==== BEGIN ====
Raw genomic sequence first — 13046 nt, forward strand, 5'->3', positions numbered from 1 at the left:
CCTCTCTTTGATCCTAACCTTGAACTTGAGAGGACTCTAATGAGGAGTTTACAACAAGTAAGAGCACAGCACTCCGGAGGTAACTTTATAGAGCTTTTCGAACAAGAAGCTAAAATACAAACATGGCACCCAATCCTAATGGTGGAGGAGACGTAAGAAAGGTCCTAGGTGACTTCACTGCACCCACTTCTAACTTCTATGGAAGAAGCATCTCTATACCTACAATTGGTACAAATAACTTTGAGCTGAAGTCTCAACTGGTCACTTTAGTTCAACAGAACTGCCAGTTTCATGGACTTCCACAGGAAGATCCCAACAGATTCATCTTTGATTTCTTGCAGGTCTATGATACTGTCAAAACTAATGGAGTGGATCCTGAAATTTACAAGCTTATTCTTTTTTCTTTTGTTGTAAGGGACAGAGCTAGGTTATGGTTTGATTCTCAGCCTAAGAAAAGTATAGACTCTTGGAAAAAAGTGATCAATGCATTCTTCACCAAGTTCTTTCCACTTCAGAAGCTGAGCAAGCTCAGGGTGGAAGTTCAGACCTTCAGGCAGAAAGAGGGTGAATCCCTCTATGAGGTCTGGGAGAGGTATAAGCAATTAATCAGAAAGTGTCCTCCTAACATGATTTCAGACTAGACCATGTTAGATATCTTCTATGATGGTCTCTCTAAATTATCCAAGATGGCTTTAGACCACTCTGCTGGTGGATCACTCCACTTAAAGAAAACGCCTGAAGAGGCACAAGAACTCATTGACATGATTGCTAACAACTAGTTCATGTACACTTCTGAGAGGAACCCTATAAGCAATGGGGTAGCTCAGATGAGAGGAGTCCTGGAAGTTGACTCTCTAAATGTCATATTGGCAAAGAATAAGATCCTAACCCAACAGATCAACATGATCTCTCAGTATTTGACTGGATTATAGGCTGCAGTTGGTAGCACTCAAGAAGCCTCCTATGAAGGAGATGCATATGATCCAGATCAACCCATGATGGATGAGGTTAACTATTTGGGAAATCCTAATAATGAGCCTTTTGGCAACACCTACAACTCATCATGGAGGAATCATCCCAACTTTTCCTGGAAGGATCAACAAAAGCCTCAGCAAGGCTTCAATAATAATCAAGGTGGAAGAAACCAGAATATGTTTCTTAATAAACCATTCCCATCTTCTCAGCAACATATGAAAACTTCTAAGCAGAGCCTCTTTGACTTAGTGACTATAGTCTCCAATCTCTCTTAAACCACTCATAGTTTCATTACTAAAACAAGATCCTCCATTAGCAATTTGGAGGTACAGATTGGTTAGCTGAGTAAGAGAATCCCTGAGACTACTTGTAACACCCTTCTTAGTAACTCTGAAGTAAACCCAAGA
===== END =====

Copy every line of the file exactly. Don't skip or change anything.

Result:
Raw genomic sequence first — 13046 nt, forward strand, 5'->3', positions numbered from 1 at the left:
CCTCTCTTTGATCCTAACCTTGAACTTGAGAGGACTCTAATGAGGAGTTTACAACAAGTAAGAGCACAGCACTCCGGAGGTAACTTTATAGAGCTTTTCGAACAAGAAGCTAAAATACAAACATGGCACCCAATCCTAATGGTGGAGGAGACGTAAGAAAGGTCCTAGGTGACTTCACTGCACCCACTTCTAACTTCTATGGAAGAAGCATCTCTATACCTACAATTGGTACAAATAACTTTGAGCTGAAGTCTCAACTGGTCACTTTAGTTCAACAGAACTGCCAGTTTCATGGACTTCCACAGGAAGATCCCAACAGATTCATCTTTGATTTCTTGCAGGTCTATGATACTGTCAAAACTAATGGAGTGGATCCTGAAATTTACAAGCTTATTCTTTTTTCTTTTGTTGTAAGGGACAGAGCTAGGTTATGGTTTGATTCTCAGCCTAAGAAAAGTATAGACTCTTGGAAAAAAGTGATCAATGCATTCTTCACCAAGTTCTTTCCACTTCAGAAGCTGAGCAAGCTCAGGGTGGAAGTTCAGACCTTCAGGCAGAAAGAGGGTGAATCCCTCTATGAGGTCTGGGAGAGGTATAAGCAATTAATCAGAAAGTGTCCTCCTAACATGATTTCAGACTAGACCATGTTAGATATCTTCTATGATGGTCTCTCTAAATTATCCAAGATGGCTTTAGACCACTCTGCTGGTGGATCACTCCACTTAAAGAAAACGCCTGAAGAGGCACAAGAACTCATTGACATGATTGCTAACAACTAGTTCATGTACACTTCTGAGAGGAACCCTATAAGCAATGGGGTAGCTCAGATGAGAGGAGTCCTGGAAGTTGACTCTCTAAATGTCATATTGGCAAAGAATAAGATCCTAACCCAACAGATCAACATGATCTCTCAGTATTTGACTGGATTATAGGCTGCAGTTGGTAGCACTCAAGAAGCCTCCTATGAAGGAGATGCATATGATCCAGATCAACCCATGATGGATGAGGTTAACTATTTGGGAAATCCTAATAATGAGCCTTTTGGCAACACCTACAACTCATCATGGAGGAATCATCCCAACTTTTCCTGGAAGGATCAACAAAAGCCTCAGCAAGGCTTCAATAATAATCAAGGTGGAAGAAACCAGAATATGTTTCTTAATAAACCATTCCCATCTTCTCAGCAACATATGAAAACTTCTAAGCAGAGCCTCTTTGACTTAGTGACTATAGTCTCCAATCTCTCTTAAACCACTCATAGTTTCATTACTAAAACAAGATCCTCCATTAGCAATTTGGAGGTACAGATTGGTTAGCTGAGTAAGAGAATCCCTGAGACTACTTGTAACACCCTTCTTAGTAACTCTGAAGTAAACCCAAGA